Yep, it’s true.  A guy handed me a ticket, I sat down at a picnic table and read a book, a guy handed me my keys, and I left.  The assumption here is that I skipped a step somewhere.  I was probably supposed to hand that ticket to someone inside the building who would then have asked me to give them money.  But I didn’t.  The only money I paid was the $5 tip.

You can judge me all you want, but I didn’t go back.  I was already halfway to HEB in rush hour traffic, and I didn’t feel like driving all the way back just to say, “Hi, I forgot to pay you, so here’s the money.  And by the way, you totally need to clean my car again.”  I do feel bad, but I am hoping the universe will forgive me for this one.


My new bookmark

Anyway, though I may be lacking in morals, this story is not.

Moral #1:  The key to stealing something and getting away with it is a complete and total cluelessness, combined with a flighty, head-in-the-clouds attitude.  In short, ignorance = confidence, and if you act confident, no one will stop you.

Moral #2Writing Down the Bones is such a good book it can turn you into a criminal.  Thanks, Natalie Goldberg.  You owe the nice guys at the car wash $25.

Advice From a Teacher, Part 2: The Spiral

On Wednesday, I told my seventh graders we’d be starting our expository writing unit, and they groaned accordingly. I then proceeded to pretend that they were whining for no reason and that writing expository essays wasn’t really that bad and might actually be kind of fun.

On Thursday, I put an outline of the expository essay structure on the screen* and my students did not whine. They simply gazed back at me with glassy-eyed stares. That’s when I realized three things:

  1. They had all seen this outline before.
  2. They obviously needed to see this outline again because their benchmark expository essays first semester were terrible.
  3. I had to find a way to make them not hate me for teaching them expository writing or they would never learn expository writing.

So, I dropped the act.

* I don’t actually have a screen for my projector. In November, while I was out of the classroom to grade the students’ benchmark expository essays, my sweet little substitute accidentally broke my screen when it got stuck while she was teaching and she tried to unstick it. For about a week, I didn’t have a screen at all. Then, when I remembered that I work in education and probably wouldn’t be getting a new screen anytime soon, I improvised. My “screen” is a bed sheet.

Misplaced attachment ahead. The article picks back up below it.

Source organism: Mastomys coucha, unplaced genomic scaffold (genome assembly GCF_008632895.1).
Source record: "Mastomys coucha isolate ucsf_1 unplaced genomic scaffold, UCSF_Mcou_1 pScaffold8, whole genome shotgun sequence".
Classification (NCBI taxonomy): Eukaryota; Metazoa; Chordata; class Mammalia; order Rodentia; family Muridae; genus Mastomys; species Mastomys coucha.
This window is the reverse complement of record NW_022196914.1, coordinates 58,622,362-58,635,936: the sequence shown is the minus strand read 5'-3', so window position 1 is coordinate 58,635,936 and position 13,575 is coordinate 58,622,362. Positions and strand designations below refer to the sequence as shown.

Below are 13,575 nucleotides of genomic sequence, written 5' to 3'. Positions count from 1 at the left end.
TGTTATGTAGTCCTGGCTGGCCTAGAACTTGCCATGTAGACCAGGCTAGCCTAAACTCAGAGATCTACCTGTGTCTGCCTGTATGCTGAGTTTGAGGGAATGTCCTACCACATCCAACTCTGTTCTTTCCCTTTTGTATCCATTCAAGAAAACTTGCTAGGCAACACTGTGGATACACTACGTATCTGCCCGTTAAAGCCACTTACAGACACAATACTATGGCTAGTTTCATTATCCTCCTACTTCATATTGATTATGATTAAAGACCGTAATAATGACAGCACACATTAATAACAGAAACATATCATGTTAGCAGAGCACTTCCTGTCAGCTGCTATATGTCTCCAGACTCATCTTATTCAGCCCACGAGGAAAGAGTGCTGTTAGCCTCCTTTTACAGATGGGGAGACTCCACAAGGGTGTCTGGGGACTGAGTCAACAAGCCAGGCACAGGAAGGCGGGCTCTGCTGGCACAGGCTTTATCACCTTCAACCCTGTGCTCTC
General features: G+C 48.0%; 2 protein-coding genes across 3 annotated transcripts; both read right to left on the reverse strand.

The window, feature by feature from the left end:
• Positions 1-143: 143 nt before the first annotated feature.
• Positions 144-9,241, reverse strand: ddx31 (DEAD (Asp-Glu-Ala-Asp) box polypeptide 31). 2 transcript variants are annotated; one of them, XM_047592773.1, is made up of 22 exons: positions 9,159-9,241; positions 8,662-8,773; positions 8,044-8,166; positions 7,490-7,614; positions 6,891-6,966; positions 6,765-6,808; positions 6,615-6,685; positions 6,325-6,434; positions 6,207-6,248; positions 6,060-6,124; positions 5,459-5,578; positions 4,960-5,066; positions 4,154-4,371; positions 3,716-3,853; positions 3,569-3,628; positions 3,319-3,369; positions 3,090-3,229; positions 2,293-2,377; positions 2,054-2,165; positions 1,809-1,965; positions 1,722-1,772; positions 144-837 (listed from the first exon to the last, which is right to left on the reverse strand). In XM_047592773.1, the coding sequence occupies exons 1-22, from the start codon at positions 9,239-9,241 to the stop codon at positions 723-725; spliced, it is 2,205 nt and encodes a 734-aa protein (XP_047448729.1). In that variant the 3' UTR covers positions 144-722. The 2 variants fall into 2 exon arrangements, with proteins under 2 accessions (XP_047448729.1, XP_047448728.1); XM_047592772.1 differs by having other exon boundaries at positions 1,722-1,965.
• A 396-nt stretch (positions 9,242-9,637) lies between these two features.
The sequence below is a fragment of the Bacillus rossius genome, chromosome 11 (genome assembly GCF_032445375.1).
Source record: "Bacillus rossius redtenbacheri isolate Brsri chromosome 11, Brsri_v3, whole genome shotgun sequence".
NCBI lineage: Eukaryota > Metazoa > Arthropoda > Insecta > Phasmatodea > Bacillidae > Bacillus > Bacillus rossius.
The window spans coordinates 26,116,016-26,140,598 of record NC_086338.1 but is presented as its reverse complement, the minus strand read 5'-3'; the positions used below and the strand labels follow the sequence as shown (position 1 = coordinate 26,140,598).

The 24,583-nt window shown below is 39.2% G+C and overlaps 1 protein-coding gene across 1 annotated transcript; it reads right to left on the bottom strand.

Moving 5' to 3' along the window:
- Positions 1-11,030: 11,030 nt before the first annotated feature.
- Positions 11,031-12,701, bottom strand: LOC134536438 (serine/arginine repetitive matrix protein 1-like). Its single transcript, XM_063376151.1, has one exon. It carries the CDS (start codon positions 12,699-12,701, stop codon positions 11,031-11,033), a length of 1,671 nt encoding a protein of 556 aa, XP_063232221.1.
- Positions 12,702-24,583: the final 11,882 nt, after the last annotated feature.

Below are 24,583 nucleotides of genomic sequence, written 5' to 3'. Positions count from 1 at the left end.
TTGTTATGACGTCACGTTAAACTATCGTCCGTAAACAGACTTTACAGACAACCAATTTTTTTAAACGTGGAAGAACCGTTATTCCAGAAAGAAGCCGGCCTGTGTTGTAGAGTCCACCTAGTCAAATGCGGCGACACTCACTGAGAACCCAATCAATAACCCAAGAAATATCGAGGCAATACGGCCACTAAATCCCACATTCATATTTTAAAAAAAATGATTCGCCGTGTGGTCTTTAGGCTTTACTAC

Exhibit A

I told my students that I knew they had heard all this before. They nodded. I told them I knew they’d written expository essays before. They nodded again. I told them I didn’t want them to think that I thought I was telling them something new and exciting that they’d never heard before. I said, “I know you’ve learned expository writing before. You’ve also written personal narratives before and read short stories before and analyzed poems before.” (More nodding.) I said, “If it feels like you do the same thing in Language Arts every year, it’s because you do.”

They seemed sort of shocked at this, like they didn’t know I knew it or at least never expected me to admit it. That’s when I told them that Language Arts is different than their other classes. “It’s not linear,” I said, making things up on the spot and trying to sound intelligent. I explained how math is linear. “You have to learn how to add and subtract before you learn how to multiply and divide. Everything builds on everything else, and eventually you’re doing complex equations, and you have to know how to add and subtract to do them, but you’re not still being taught how to add and subtract.” I talked about how in science, you study different topics each year. “But Language Arts isn’t like that,” I said. “Language Arts is a spiral.” I talked about how reading and writing are skills you learn over and over again, only with new material. I said, “The skills may not change, but the complexity does. You’re still reading short stories, but they’re longer, more advanced short stories. You’re still analyzing poetry, but it’s higher level poetry. You’re still writing narratives and essays, but they should be higher quality, more mature narratives and essays.”